How to review a pensions governance policy

The pace of change in the pensions space has been little short of astonishing in recent years. This has left some employers struggling to keep their pension policy compliant, while also maintaining best practice and good governance.


If you read nothing else, read this…

  • A pensions governance policy is key to ensuring employers comply with their workplace pension duties.
  • A governance policy can cover scheme administration, contribution payments, communications and legal issues.
  • Employers should review a governance policy to make sure a scheme provides the best outcomes for members.

In January, for example, The Pensions Regulator (TPR) announced that it had fined 169 employers by the end of 2014 for failing to comply with their workplace pension duties.

According to research by pensions law firm Sackers, published in November 2014, more than two-thirds (69%) of pension schemes have not carried out a value-for-money assessment, a standard set by TPR’s defined contribution (DC) code of practice.

But with so many different requirements set out by the Department for Work and Pensions, the Financial Conduct Authority (FCA) and TPR, it is important for employers to understand exactly what compliance and good governance looks like. This could mean looking into many aspects of providing a pension scheme: making sure schemes are well administered, paying contributions on time, setting the required communications to members to ensure they make informed decisions about their retirement savings and keeping schemes on the right side of the law.

Richard Butcher, managing director of Pitmans Trustees, says: “Governance is fundamentally about two things. One is doing the right things at the right time and in the right way, and that is all the basics from not missing deadlines to making sure that it is compliant with law.

“Secondly, it is about setting strategic objectives and setting a plan to execute to make sure the scheme is going in the right direction of strategic governance.”

Reviewing a governance policy

While good governance is a key issue for any employer, trustee or HR and pensions manager, it can be tricky to keep on top of at all times. Reviewing a policy is vital to ensure standards are met and members are receiving the outcomes they need from their pension scheme.

When reviewing scheme governance, good practice begins with an audit, which can help assess if the current structure is working. 

This could highlight if scheme deeds are up to date, whether the member communications are correct, if internal controls are correct to ensure that a scheme is administered and managed in accordance with the scheme rules and legal requirements, whether the investment strategy works and if contributions are paid correctly.

Simon Riviere, scheme manager at PS Independent Trustees, says: “For trustees, a review should be done at all meetings and provide reports on the pensions scheme. But across DC, employers or governance committees can review it to see how it can be improved to make the scheme more cost effective to lead to better governance.”

Governance best practice

To help organisations assess best practice and to help schemes with the task of rectifying problems in governance, TPR published its DC code of practice and regulatory guidance, Principles and features for good-quality pension schemes , in November 2013.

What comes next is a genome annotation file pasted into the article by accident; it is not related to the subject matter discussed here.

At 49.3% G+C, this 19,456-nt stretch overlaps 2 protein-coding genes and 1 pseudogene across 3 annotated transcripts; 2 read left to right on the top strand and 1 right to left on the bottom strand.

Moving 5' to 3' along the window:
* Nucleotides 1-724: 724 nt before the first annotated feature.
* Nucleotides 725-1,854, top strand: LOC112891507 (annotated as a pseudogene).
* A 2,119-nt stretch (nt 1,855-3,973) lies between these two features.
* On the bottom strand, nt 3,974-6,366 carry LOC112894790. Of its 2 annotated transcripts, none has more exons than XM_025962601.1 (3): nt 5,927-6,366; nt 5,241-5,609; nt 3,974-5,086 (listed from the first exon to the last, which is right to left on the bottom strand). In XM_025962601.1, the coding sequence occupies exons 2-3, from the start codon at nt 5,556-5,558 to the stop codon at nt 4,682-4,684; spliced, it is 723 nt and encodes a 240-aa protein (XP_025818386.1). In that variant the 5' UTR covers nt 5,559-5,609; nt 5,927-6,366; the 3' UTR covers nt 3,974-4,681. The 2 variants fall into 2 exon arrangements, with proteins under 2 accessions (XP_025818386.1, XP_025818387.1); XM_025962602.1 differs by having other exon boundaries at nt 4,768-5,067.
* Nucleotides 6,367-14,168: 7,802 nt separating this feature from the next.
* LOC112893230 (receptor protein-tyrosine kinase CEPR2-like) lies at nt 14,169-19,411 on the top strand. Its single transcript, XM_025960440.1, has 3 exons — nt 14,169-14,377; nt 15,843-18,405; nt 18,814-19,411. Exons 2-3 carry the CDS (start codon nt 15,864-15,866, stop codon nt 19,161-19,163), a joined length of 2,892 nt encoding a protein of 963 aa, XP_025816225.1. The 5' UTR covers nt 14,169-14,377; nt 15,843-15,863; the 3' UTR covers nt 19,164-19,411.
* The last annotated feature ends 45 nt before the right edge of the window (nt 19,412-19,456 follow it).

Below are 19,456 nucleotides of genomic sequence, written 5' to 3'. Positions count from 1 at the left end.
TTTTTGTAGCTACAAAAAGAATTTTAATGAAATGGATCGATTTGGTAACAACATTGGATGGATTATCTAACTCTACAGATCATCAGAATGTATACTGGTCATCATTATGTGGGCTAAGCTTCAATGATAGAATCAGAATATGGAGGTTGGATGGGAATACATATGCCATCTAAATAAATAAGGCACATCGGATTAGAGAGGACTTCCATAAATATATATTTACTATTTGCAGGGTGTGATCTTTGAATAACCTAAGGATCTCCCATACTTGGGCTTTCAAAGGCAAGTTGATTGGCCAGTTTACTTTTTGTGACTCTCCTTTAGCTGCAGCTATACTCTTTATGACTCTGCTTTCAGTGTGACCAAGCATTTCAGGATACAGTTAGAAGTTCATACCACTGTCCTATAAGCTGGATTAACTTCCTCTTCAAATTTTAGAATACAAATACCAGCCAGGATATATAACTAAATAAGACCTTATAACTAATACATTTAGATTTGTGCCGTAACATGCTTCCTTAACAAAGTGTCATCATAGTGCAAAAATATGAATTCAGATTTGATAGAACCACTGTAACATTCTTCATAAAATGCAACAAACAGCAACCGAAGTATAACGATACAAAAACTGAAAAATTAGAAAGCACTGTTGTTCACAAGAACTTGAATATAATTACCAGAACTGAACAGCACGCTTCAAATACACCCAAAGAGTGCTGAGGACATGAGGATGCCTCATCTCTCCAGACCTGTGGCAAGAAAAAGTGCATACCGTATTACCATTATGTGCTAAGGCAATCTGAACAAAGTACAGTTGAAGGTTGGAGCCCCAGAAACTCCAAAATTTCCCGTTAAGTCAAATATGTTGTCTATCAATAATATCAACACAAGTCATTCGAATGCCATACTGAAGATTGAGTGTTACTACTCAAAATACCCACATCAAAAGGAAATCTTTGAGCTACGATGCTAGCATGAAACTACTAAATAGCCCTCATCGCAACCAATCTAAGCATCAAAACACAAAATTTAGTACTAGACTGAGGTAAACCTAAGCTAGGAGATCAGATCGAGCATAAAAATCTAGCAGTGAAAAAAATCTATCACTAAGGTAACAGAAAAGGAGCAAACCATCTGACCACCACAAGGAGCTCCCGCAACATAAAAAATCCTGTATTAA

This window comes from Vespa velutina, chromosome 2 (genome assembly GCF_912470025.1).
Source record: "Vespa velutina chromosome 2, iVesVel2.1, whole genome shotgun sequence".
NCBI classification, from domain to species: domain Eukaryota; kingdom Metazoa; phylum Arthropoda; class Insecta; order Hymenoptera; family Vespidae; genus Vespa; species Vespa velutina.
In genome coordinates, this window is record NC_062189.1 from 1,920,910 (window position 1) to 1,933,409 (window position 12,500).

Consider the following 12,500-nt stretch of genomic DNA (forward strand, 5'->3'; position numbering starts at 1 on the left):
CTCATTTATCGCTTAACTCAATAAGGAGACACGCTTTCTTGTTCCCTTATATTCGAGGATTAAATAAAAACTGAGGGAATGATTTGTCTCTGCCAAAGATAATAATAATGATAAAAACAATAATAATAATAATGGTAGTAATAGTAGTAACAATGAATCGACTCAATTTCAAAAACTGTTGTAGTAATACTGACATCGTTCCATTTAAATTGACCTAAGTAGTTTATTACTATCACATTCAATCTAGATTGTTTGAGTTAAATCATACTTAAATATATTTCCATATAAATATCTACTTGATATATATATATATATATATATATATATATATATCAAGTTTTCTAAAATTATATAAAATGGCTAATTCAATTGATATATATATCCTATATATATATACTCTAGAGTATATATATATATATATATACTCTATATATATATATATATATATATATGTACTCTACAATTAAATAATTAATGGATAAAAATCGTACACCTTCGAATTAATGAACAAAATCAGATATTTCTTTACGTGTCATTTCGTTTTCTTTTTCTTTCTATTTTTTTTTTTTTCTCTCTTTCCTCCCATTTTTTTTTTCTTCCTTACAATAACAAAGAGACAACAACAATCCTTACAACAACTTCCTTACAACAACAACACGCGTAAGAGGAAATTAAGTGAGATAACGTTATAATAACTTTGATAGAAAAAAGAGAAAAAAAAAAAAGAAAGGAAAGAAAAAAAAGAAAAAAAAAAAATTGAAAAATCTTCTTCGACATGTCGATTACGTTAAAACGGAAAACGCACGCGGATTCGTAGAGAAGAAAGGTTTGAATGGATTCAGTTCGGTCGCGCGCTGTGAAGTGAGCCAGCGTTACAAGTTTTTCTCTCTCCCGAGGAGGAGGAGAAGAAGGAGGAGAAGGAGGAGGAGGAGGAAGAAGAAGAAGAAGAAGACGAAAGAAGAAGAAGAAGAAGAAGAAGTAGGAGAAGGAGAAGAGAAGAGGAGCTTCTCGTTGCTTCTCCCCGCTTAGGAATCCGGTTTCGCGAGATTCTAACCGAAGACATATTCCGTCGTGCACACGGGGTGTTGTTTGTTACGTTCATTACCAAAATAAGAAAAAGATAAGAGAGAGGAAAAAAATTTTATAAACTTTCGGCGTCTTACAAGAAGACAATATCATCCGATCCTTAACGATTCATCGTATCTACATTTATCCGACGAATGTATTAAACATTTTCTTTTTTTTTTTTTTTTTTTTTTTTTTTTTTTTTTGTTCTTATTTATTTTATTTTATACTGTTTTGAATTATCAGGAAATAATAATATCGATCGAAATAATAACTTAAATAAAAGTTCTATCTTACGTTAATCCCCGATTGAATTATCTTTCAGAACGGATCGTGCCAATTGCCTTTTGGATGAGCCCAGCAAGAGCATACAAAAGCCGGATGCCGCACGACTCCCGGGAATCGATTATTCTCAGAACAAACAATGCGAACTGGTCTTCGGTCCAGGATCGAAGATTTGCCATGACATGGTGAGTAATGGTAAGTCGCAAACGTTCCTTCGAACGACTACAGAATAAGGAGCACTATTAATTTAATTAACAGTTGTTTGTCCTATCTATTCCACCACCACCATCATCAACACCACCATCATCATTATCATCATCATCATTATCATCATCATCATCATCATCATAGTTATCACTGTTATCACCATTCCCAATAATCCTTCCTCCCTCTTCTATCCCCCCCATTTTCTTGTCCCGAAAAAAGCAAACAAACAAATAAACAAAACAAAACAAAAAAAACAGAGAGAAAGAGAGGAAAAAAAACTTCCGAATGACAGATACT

The advice, which is aimed at trust-based DC schemes, but can also apply to contract-based plans, sets out six principles and 31 quality features that, if followed, can help improve pension scheme member outcomes.

“They do help, up to a point,” says Pitmans Trustee’s Butcher. “They give a code-of-practice framework within which to operate clearly in the eyes of the regulator.”

Barry Mack, partner and head of governance at Hymans Robertson, adds: “Trustees will have certain things to do and will use the codes of practice as a good step guide and they will have committees to manage good governance. But that should not stop contract-based schemes from having their own committees and they can go through these steps themselves.”

Peel Ports Group is a good example (see case study, below). The organisation launched its own governance committee made up of its pensions manager and a team member from both HR and finance. It has quarterly meetings to review governance and has input from its pension scheme provider Aegon, as well as its consultancy Aon Hewitt.

Amending a governance strategy

In some cases, employers, trustees or governance committees will identify a problem with scheme governance, which can then be rectified. To tweak a strategy and amend, committee meetings should follow up what has been highlighted. For example, if the investment strategy is underperforming it can be replaced and if the scheme charges are too high they can be re-negotiated.

But the biggest trigger for poor scheme governance is administration, says Andy Seed, head of UK DC sales at JP Morgan Asset Management. “Whether [it’s] the service provider, consultant or whoever is looking after the admin, [this] can be the biggest trigger for failure. Organisations don’t want to do more work for themselves and make the pensions manager do more than he or she has to.”

Technology and the introduction of independent governance committees (IGCs) for workplace personal pension schemes from April 2015, as announced in the FCA’s final rules in February, will help change the face of good governance in pension schemes and define better value for money. 

Helen Ball, a partner at Sackers, says: “The FCA has recognised that there is no reason for voluntary arrangements to change if organisations have them.